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300 creative industries organisations demand Boris Johnson delivers on his promise of post-Brexit help

Four months since Brexit, there has still been no movement from the UK government on the crisis it has caused creative arts with the Brexit trade deal

On 24 March Prime Minister Boris Johnson promised to address the gaping holes that Lord Frost negotiated in the UK/EU Trade and Cooperation Agreement (TCA), including artist and crew visas, work permits, carnets, transport, taxes and merchandise sales.

Last week, the European Parliament concluded the four-month scrutiny of the deal, something the UK Parliament was denied by its own government, and voted almost unanimously to pass it into law. Johnson hailed this as the last step towards the UK’s independence, but made no mention of the thousands of businesses and jobs across many sectors that have been calling out for help. Yet in March he claimed the sector was a vital contributor to the UK economy and the lives of its people and said that ‘We must fix this.’

Since then, there has been silence.

Lord Frost, who is credited with negotiating the deal and is supposed to be in charge of the matter, has put off meeting Parliament’s committee until June 10th and no meetings have been held with his European counterparts about it.

In a very frank letter from organisations including UK Music, the Incorporated Society of Musicians, the Musicians Union, Bectu, Equity, the Creative Industries Federation and 300 other institutions and individuals, the Prime Minister was urged to make good his pledge.

‘We are extremely concerned by the lack of progress which has been achieved over the last three months to unravel the mountain of costly bureaucracy and red tape which now faces the creative industries,’ the letter reads. ‘You stated that the Government is working ‘flat out’ with individual EU member states and we understand that the immediate focus is to improve their guidance around entry and work requirements. However, this by itself is not sufficient to deliver frictionless mobility for our sector which was a commitment during the Brexit negotiations.’

The letter repeated the offers the creative industries have made to the Government since the agreement was published.

‘In the absence of a clear plan from your Government, we are proposing four measures to guarantee the survival of our sector. Firstly, your Government should negotiate a bespoke Visa Waiver Agreement (VWA) with the EU for our sector, covering all creative professionals including technical and support staff as well as journalists.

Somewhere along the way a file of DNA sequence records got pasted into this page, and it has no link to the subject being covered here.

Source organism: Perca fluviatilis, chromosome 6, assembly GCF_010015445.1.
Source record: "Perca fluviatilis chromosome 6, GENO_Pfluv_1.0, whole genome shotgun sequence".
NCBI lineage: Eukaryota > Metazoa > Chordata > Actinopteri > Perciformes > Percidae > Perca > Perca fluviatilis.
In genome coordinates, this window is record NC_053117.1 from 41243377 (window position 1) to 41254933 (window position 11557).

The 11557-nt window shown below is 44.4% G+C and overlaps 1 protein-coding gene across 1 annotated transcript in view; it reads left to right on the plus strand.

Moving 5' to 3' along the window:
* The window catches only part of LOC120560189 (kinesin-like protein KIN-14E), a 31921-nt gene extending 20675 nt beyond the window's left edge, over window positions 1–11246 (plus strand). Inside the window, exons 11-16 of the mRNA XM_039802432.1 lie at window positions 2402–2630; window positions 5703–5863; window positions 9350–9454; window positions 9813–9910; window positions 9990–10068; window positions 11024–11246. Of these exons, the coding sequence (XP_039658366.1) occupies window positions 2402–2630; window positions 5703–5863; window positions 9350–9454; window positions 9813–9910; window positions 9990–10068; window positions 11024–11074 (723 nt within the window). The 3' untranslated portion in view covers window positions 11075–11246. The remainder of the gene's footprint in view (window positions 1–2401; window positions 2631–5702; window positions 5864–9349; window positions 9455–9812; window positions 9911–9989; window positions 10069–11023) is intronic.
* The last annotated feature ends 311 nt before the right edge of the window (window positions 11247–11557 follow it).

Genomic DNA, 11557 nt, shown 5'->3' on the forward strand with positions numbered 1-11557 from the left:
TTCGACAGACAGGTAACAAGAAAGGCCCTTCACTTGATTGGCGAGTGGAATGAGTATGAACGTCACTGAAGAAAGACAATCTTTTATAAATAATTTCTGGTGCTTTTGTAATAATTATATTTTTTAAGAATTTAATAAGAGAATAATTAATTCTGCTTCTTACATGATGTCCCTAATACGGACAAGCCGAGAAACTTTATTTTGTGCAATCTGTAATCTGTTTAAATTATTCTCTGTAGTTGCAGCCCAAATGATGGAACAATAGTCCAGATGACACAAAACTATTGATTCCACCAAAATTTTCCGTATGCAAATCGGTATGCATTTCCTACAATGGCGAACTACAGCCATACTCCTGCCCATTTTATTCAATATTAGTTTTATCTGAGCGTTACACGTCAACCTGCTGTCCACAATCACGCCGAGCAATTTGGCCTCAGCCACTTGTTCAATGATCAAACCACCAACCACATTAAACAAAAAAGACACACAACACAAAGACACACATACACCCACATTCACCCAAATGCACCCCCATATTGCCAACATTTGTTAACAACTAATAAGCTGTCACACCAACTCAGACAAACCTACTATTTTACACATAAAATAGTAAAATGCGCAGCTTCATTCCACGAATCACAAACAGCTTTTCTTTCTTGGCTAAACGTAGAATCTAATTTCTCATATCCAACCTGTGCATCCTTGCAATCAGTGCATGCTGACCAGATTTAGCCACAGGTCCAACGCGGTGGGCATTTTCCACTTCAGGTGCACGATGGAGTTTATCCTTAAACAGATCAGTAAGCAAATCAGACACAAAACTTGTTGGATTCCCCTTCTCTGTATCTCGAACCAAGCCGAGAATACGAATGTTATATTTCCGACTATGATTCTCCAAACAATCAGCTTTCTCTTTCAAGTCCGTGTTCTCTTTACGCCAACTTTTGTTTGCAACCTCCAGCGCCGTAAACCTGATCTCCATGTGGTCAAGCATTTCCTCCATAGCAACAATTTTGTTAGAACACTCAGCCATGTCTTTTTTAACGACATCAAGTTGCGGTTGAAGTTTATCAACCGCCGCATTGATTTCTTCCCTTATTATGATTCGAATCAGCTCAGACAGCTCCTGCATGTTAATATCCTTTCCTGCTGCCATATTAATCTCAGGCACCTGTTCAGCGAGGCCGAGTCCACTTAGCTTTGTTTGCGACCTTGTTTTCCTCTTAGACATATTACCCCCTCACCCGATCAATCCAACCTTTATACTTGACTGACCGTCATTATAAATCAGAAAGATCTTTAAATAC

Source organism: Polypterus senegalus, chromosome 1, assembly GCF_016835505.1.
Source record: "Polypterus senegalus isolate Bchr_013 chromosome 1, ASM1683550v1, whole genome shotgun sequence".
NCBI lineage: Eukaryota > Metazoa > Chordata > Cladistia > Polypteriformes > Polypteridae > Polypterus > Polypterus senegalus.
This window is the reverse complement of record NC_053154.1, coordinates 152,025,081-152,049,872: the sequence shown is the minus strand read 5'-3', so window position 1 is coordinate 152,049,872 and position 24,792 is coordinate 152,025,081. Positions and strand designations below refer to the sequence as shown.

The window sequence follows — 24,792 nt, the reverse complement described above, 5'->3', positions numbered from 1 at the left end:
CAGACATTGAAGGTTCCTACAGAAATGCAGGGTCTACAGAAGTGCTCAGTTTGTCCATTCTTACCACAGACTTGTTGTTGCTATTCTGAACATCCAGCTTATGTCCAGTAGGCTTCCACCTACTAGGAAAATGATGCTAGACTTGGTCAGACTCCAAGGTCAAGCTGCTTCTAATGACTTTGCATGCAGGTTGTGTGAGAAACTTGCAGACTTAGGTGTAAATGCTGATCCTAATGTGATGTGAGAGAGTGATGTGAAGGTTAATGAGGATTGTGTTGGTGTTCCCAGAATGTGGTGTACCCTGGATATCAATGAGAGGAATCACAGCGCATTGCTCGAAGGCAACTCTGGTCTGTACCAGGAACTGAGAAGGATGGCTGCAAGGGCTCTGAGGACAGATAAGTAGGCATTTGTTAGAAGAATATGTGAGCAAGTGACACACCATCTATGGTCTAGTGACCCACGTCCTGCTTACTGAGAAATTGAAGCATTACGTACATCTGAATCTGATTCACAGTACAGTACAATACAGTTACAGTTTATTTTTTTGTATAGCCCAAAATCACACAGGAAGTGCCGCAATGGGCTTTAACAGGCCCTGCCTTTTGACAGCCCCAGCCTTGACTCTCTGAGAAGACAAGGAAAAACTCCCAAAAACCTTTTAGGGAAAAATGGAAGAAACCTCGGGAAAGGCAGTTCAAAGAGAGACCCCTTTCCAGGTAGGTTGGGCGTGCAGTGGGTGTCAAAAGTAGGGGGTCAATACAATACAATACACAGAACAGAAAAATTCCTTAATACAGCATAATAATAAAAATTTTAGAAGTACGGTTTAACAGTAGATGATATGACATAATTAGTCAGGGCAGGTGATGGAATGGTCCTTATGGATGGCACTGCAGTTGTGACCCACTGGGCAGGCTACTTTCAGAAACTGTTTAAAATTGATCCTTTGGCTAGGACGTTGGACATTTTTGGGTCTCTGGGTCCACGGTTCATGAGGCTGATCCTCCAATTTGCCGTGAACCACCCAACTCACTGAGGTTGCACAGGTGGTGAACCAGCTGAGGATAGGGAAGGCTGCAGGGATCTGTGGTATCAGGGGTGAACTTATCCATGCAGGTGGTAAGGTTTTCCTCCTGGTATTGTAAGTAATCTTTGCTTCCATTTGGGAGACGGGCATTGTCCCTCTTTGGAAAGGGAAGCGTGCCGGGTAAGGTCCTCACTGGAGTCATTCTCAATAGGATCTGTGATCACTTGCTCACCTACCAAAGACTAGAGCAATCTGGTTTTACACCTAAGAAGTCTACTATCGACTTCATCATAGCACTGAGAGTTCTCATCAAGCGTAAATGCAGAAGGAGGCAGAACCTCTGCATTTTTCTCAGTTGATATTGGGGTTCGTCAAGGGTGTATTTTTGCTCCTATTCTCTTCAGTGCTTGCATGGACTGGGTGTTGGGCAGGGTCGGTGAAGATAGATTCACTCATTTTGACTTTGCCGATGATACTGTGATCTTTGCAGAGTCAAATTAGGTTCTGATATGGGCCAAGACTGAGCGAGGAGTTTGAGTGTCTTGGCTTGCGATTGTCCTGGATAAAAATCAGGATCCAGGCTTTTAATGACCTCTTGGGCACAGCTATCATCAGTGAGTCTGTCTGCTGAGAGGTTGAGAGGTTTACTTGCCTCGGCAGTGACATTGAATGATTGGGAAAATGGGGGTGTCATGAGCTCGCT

‘We have taken legal advice from a leading QC who has advised us that a VWA would be legally binding and be compatible with your manifesto pledge to take back control of our borders. It would not require a renegotiation of the TCA. We urge you to engage with the EU Commission and move forward with this proposal, which would be hugely beneficial for our sector, add certainty for the future and send a strong message that the UK Government is doing everything it can to protect our world leading industry.

‘We are also calling on your Government to negotiate bilateral agreements with key individual EU Member States that do not currently offer cultural exemptions for work permits, or which are the most important financially for creative workers.

The Government’s response was non-committal and evasive, ‘As the prime minister has said, we are working flat out with the industry on plans to support the creative sectors tour in Europe.

‘We have already produced guidance to help artists understand what’s required in different countries and are exploring proposals to provide further practical help, as well as engaging directly with EU member states.’

Horace Trubridge, Leader of the Musicians Union said bluntly, ‘Our patience is wearing thin, and we have seen no signs whatsoever that ‘ministers are working flat out to fix the problem’.’

Deborah Annetts, Chief Executive of the Incorporated Society of Musicians which coordinated the letter, is clearly unimpressed with the response, ‘It is extremely frustrating that despite the firm commitment made by the Prime Minister last month to fix the crisis facing the creative industries, we have not witnessed any real progress achieved by his officials to deliver on this pledge.’

‘Unravelling the huge bureaucratic obstacles preventing touring musicians and other creative workers from working in Europe is now an urgent priority as we look beyond coronavirus, otherwise work will be lost and businesses will go under.’

‘This letter should send a strong message to the Prime Minister that empty promises will not cut it, and to sort this mess out the Government must negotiate a bespoke visa waiver agreement with the EU as well as bilateral deals on work permits with key EU Member States.’

Alan Bishop, CEO of the Creative Industries Federation, tweeted, ‘At this vital time, we urge you to take advantage of the many opportunities to enable even more impressive success and global impact across the UK’s creative industries.’